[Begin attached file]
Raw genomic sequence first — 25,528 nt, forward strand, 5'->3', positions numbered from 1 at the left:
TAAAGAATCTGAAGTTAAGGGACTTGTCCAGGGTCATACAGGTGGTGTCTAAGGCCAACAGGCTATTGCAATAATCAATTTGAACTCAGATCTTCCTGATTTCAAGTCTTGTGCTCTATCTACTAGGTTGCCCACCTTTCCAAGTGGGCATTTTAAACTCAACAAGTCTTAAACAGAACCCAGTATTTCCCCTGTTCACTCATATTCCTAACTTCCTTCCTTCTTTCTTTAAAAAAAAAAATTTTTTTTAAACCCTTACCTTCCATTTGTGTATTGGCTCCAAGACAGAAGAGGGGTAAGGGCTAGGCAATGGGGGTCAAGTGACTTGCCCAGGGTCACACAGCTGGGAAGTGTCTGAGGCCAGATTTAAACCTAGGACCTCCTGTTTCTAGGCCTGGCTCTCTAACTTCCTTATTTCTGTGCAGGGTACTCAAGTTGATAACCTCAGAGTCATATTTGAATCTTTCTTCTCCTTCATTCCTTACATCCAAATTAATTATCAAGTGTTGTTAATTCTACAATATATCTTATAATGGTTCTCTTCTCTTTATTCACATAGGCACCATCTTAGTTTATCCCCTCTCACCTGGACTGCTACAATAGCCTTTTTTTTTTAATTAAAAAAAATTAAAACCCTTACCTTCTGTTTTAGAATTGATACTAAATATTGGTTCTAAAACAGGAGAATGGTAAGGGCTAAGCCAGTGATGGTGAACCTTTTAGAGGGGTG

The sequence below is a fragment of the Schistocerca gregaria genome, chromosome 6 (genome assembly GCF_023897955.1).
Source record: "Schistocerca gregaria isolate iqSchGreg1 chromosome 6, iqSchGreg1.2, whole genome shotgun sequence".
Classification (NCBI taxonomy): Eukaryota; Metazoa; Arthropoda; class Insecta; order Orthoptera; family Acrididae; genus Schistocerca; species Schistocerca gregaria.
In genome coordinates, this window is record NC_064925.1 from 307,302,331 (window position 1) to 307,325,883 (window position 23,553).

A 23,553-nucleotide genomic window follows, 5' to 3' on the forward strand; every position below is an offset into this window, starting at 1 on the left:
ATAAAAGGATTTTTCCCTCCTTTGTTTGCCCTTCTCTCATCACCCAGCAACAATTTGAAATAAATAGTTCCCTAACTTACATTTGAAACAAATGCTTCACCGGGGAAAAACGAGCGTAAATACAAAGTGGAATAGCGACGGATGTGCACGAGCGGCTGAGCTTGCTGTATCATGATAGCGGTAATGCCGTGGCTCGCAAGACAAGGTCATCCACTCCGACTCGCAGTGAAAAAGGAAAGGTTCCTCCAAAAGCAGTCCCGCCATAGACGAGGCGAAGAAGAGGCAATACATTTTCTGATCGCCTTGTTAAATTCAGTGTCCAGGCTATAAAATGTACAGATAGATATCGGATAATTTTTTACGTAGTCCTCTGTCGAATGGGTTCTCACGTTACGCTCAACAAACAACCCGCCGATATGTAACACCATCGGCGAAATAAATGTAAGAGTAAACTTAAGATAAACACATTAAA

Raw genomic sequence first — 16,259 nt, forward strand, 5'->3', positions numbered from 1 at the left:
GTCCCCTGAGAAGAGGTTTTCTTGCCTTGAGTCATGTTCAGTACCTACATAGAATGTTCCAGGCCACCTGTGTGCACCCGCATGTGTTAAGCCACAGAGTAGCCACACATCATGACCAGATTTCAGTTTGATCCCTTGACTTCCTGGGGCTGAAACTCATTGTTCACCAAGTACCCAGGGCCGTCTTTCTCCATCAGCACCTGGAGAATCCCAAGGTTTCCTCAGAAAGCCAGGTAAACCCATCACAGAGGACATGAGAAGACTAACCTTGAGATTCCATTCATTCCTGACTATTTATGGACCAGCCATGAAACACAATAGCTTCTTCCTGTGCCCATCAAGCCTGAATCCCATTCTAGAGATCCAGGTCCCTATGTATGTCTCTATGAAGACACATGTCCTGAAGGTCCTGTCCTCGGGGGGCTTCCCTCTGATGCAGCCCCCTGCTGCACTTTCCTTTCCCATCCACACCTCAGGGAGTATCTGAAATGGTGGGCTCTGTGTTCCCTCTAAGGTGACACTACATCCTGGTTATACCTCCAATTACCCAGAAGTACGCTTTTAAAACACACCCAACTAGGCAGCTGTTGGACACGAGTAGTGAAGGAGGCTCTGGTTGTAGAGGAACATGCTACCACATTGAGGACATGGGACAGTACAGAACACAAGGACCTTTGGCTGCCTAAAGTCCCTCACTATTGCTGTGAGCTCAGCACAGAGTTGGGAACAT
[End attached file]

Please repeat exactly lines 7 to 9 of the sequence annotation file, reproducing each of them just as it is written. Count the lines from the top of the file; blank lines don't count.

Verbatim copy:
A 23,553-nucleotide genomic window follows, 5' to 3' on the forward strand; every position below is an offset into this window, starting at 1 on the left:
ATAAAAGGATTTTTCCCTCCTTTGTTTGCCCTTCTCTCATCACCCAGCAACAATTTGAAATAAATAGTTCCCTAACTTACATTTGAAACAAATGCTTCACCGGGGAAAAACGAGCGTAAATACAAAGTGGAATAGCGACGGATGTGCACGAGCGGCTGAGCTTGCTGTATCATGATAGCGGTAATGCCGTGGCTCGCAAGACAAGGTCATCCACTCCGACTCGCAGTGAAAAAGGAAAGGTTCCTCCAAAAGCAGTCCCGCCATAGACGAGGCGAAGAAGAGGCAATACATTTTCTGATCGCCTTGTTAAATTCAGTGTCCAGGCTATAAAATGTACAGATAGATATCGGATAATTTTTTACGTAGTCCTCTGTCGAATGGGTTCTCACGTTACGCTCAACAAACAACCCGCCGATATGTAACACCATCGGCGAAATAAATGTAAGAGTAAACTTAAGATAAACACATTAAA

Raw genomic sequence first — 16,259 nt, forward strand, 5'->3', positions numbered from 1 at the left: